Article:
Let’s have a taste of one of your translations from Czech into English. This is a contemporary novel – or fictional biography – by Jiří Kamen that you have translated into English.
“Yes, it’s a fictional biography of a Czech Jewish poet and politician, an anarchist, a very interesting person from the first half of the 20th century.”
So, although it is a fictional biography, it is a person who really existed.
“His name was Hugo Sonnenschein. He wrote under the name Sonka. He actually wrote in German, like Kafka, for example. This is a first-person narrative, composed as a letter, and in this extract he describes his childhood in the Moravian town of Kyjov. There was a mine and he describes the feelings that the mine evoked in him.
We run past a little miner’s cottage, with a closet where miners pray before the Crucifix and a painting of St. Barbara before they go on shift. The cottage does not look particularly scary in the dark. It’s different during the day. This odd place has a peculiar attraction for all the Kyjov boys. All of them: Czechs, Germans, Jews and Gypsies alike. In their games, children are segregated by language and ethnicity. Czechs play separately from Germans, and so on; every group pays cautious attention to the others. Just like their fathers. Should one of the groups gain the upper hand, the rest will start considering temporary alliances. The Gypsies are forever excluded from such pacts; no one wants to have anything to do with them. All children are united in their fear of the mysterious underground of the lignite mine: such a heat and stench can only be exuded by the nether world. If there is a hellish air permeating the town, the miner’s cottage stinks like a gateway to hell. The Sahara in Kyjov embodied the image of a Jewish hell. The mutterings of the miners in prayer strengthened my feeling that there was an underworld stockroom full of souls somewhere beneath my feet. The spirits of the dead – the elohim; you have heard of those, no? – gradually lose their voices, and end up quietly muttering strange words down there. The further down from the surface of the earth, the more incomprehensible are their mutterings. Those elohim who fall all the way to the bottom of the nether world are the worst off. They open and close their mouths silently like fish. The cottage with the prayer chamber is the gehinnom, the fiery pit of torment – a place where sinners will be judged. The rabbi told me: be mindful of three things, Hugo, and you will not end up a sinner. Consider that which is above: the seeing eye, the hearing ear, and all your deeds recorded in a book. The bottom of the gehinnom is the home of the voiceless sinners: condemned to endure ridicule and eternal shame are all those who fornicate with a married woman, humiliate their neighbor in public, or call their neighbor derisive names. You can hear the sighs of those who have committed lesser offences, and those will rise up healed. Be mindful of your voice and words, Hugo.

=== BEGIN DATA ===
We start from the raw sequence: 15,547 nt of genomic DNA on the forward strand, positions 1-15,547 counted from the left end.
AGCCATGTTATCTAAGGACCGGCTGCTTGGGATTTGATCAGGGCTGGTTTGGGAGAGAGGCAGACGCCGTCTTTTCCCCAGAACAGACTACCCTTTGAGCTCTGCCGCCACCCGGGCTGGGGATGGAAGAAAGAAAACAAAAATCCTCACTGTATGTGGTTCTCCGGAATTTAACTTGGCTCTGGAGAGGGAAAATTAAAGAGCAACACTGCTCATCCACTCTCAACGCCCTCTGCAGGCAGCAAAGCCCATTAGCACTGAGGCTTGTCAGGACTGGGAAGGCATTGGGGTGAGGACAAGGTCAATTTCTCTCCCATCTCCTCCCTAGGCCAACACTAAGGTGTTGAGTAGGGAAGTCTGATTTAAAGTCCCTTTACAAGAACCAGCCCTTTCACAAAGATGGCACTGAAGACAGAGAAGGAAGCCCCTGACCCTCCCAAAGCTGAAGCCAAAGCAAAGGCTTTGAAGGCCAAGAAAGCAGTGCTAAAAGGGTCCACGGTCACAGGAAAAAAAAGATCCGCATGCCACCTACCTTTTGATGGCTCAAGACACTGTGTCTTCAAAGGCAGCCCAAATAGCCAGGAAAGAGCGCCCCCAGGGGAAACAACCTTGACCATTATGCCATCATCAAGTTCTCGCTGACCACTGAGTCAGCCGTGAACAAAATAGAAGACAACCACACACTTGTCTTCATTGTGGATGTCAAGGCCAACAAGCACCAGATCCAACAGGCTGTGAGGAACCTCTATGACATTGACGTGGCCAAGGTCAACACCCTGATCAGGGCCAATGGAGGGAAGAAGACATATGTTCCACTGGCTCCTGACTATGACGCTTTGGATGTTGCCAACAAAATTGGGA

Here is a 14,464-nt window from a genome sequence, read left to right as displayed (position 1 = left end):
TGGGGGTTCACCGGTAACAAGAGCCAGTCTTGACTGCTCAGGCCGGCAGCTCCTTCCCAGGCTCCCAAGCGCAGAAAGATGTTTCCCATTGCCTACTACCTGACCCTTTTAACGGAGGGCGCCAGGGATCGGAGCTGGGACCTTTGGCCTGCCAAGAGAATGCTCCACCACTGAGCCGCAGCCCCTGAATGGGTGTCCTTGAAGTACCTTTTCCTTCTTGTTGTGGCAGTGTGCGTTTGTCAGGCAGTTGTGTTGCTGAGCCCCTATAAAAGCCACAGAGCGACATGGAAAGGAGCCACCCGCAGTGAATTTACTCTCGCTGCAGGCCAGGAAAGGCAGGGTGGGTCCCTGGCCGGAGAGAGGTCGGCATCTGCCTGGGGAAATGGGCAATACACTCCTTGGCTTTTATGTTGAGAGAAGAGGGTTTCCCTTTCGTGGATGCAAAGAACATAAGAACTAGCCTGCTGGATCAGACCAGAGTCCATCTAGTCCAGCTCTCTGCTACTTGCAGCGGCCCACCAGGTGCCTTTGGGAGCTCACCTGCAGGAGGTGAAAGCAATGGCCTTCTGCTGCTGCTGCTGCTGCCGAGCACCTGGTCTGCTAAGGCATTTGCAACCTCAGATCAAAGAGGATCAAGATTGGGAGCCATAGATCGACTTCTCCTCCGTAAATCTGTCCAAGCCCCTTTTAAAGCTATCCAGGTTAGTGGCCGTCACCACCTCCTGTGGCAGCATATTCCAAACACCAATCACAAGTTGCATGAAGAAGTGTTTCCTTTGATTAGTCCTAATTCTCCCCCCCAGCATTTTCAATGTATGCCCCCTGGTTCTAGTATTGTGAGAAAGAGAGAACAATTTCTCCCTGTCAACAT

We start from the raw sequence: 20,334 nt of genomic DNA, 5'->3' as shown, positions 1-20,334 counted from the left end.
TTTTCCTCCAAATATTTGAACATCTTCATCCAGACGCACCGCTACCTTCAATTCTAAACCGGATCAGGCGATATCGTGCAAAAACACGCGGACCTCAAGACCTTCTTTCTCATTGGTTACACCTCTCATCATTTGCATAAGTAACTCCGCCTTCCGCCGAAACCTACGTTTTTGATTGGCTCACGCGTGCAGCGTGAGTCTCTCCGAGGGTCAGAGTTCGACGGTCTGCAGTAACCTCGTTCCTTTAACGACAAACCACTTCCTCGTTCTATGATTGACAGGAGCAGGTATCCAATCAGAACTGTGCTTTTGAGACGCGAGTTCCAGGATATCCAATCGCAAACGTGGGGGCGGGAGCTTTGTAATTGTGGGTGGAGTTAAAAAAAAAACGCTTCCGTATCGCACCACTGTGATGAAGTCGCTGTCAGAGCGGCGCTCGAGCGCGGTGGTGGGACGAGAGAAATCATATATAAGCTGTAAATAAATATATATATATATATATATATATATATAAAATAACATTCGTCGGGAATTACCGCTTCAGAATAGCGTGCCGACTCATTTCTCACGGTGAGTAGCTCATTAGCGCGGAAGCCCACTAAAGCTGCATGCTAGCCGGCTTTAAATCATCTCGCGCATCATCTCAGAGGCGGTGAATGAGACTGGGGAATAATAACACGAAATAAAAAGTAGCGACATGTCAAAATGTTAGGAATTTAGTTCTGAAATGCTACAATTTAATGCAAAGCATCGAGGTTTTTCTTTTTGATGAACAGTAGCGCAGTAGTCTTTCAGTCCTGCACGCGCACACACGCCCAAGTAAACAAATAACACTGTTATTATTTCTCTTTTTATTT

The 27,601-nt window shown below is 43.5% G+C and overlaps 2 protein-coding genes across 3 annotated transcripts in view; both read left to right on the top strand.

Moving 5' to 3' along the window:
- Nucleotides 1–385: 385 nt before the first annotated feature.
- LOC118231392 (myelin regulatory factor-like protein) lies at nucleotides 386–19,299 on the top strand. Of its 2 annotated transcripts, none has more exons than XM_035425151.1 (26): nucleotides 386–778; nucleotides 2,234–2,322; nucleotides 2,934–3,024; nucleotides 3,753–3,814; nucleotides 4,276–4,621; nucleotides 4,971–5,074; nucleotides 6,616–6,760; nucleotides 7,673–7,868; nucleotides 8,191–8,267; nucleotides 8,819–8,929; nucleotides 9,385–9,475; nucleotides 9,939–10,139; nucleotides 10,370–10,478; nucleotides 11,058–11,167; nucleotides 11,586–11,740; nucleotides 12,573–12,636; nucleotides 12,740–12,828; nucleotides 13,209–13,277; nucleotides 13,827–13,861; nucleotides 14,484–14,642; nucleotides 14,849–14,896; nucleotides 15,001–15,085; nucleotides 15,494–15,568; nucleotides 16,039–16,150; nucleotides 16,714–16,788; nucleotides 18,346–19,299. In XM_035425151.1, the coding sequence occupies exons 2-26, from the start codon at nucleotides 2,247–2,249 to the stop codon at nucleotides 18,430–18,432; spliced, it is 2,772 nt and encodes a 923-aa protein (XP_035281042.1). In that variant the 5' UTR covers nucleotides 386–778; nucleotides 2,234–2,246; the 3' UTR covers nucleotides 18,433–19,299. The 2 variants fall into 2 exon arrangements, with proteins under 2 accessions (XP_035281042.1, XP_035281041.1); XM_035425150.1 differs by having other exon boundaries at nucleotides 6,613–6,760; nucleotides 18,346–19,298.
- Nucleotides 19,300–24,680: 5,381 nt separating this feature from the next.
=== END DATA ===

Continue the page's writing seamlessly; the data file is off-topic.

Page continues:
In terms of translating you have lots of things to deal with. You have the context of Kyjov, a small town in Moravia. Then there are all the specific Jewish references, so it must have been quite a challenge to work out how best to get all this across.
“Yes. I especially wanted to get across this sort of Jewish mystique, so that was a bit of a challenge as you have to choose a particular style – meditative language that flows as if someone was actually sitting and praying and talking of those mystical Jewish things.”
“The book, All Involved, takes place in 1992 during the famous race riots in Los Angeles. A lot of gangsters took advantage of the fact that the police, the fire department, the National Guard, were all busy with subduing the riots, and started settling their own accounts.”
There is a lot of Hispanic English in the book.